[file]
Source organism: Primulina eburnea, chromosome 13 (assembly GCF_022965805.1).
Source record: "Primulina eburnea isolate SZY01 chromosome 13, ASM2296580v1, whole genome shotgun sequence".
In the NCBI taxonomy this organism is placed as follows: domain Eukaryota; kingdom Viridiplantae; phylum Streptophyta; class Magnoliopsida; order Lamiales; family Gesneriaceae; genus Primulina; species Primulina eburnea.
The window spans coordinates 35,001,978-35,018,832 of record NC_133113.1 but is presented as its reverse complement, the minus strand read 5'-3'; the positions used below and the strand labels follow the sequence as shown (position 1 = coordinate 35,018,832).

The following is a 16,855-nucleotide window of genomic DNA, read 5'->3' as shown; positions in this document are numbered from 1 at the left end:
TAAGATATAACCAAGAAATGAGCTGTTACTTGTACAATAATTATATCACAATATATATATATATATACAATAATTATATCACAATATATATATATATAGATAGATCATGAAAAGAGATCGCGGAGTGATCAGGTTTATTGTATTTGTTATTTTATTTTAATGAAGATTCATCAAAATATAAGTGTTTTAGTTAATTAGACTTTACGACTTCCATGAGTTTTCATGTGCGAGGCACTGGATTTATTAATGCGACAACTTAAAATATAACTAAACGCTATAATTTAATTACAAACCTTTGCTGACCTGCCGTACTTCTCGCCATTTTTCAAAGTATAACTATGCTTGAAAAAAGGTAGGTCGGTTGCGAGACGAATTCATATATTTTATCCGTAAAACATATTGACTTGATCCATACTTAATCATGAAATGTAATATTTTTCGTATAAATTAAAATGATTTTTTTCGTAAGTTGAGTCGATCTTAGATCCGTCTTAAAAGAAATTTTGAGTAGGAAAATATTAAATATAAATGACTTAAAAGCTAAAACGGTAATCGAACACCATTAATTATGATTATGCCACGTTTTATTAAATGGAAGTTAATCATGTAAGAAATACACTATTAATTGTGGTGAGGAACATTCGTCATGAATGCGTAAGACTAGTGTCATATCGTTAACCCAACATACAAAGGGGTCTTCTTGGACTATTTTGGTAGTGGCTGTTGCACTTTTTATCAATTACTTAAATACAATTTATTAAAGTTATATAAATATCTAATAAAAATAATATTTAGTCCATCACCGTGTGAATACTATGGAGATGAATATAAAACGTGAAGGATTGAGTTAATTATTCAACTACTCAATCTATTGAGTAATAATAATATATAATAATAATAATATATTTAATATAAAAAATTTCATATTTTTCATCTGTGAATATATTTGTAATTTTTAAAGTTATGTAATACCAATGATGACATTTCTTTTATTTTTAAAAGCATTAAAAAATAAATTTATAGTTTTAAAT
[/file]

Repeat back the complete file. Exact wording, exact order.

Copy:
Source organism: Primulina eburnea, chromosome 13 (assembly GCF_022965805.1).
Source record: "Primulina eburnea isolate SZY01 chromosome 13, ASM2296580v1, whole genome shotgun sequence".
In the NCBI taxonomy this organism is placed as follows: domain Eukaryota; kingdom Viridiplantae; phylum Streptophyta; class Magnoliopsida; order Lamiales; family Gesneriaceae; genus Primulina; species Primulina eburnea.
The window spans coordinates 35,001,978-35,018,832 of record NC_133113.1 but is presented as its reverse complement, the minus strand read 5'-3'; the positions used below and the strand labels follow the sequence as shown (position 1 = coordinate 35,018,832).

The following is a 16,855-nucleotide window of genomic DNA, read 5'->3' as shown; positions in this document are numbered from 1 at the left end:
TAAGATATAACCAAGAAATGAGCTGTTACTTGTACAATAATTATATCACAATATATATATATATATACAATAATTATATCACAATATATATATATATAGATAGATCATGAAAAGAGATCGCGGAGTGATCAGGTTTATTGTATTTGTTATTTTATTTTAATGAAGATTCATCAAAATATAAGTGTTTTAGTTAATTAGACTTTACGACTTCCATGAGTTTTCATGTGCGAGGCACTGGATTTATTAATGCGACAACTTAAAATATAACTAAACGCTATAATTTAATTACAAACCTTTGCTGACCTGCCGTACTTCTCGCCATTTTTCAAAGTATAACTATGCTTGAAAAAAGGTAGGTCGGTTGCGAGACGAATTCATATATTTTATCCGTAAAACATATTGACTTGATCCATACTTAATCATGAAATGTAATATTTTTCGTATAAATTAAAATGATTTTTTTCGTAAGTTGAGTCGATCTTAGATCCGTCTTAAAAGAAATTTTGAGTAGGAAAATATTAAATATAAATGACTTAAAAGCTAAAACGGTAATCGAACACCATTAATTATGATTATGCCACGTTTTATTAAATGGAAGTTAATCATGTAAGAAATACACTATTAATTGTGGTGAGGAACATTCGTCATGAATGCGTAAGACTAGTGTCATATCGTTAACCCAACATACAAAGGGGTCTTCTTGGACTATTTTGGTAGTGGCTGTTGCACTTTTTATCAATTACTTAAATACAATTTATTAAAGTTATATAAATATCTAATAAAAATAATATTTAGTCCATCACCGTGTGAATACTATGGAGATGAATATAAAACGTGAAGGATTGAGTTAATTATTCAACTACTCAATCTATTGAGTAATAATAATATATAATAATAATAATATATTTAATATAAAAAATTTCATATTTTTCATCTGTGAATATATTTGTAATTTTTAAAGTTATGTAATACCAATGATGACATTTCTTTTATTTTTAAAAGCATTAAAAAATAAATTTATAGTTTTAAAT